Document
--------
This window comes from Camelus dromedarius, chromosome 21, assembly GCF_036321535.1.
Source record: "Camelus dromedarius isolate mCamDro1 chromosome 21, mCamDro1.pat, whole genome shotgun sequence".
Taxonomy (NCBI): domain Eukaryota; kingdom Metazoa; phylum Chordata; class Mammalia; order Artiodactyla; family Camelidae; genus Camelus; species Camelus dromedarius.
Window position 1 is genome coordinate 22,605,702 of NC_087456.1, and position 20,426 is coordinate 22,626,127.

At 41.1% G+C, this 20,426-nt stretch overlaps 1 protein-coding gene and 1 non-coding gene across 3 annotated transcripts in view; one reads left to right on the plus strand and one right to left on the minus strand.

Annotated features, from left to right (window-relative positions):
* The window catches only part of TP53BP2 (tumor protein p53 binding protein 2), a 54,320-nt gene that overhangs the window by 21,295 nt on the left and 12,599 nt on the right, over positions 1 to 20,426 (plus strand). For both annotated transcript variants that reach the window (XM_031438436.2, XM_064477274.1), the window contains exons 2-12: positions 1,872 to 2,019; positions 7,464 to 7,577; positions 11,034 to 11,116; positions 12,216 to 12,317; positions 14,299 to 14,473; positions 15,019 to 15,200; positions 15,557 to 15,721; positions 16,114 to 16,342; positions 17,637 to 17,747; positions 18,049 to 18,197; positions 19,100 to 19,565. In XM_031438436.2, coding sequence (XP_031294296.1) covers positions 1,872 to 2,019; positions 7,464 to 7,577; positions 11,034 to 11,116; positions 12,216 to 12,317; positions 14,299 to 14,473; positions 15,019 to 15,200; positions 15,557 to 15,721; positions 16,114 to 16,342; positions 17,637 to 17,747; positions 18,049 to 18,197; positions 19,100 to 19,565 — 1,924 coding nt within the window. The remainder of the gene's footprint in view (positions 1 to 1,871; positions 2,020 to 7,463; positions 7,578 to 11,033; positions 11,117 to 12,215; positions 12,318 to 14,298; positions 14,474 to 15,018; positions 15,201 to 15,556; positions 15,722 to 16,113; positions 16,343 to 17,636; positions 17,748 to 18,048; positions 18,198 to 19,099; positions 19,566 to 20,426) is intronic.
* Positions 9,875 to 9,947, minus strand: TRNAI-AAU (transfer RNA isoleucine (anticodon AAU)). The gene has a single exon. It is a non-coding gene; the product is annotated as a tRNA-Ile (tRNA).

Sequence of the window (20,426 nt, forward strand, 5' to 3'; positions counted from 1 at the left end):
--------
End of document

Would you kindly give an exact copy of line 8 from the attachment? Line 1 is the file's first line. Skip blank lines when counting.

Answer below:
* Positions 9,875 to 9,947, minus strand: TRNAI-AAU (transfer RNA isoleucine (anticodon AAU)). The gene has a single exon. It is a non-coding gene; the product is annotated as a tRNA-Ile (tRNA).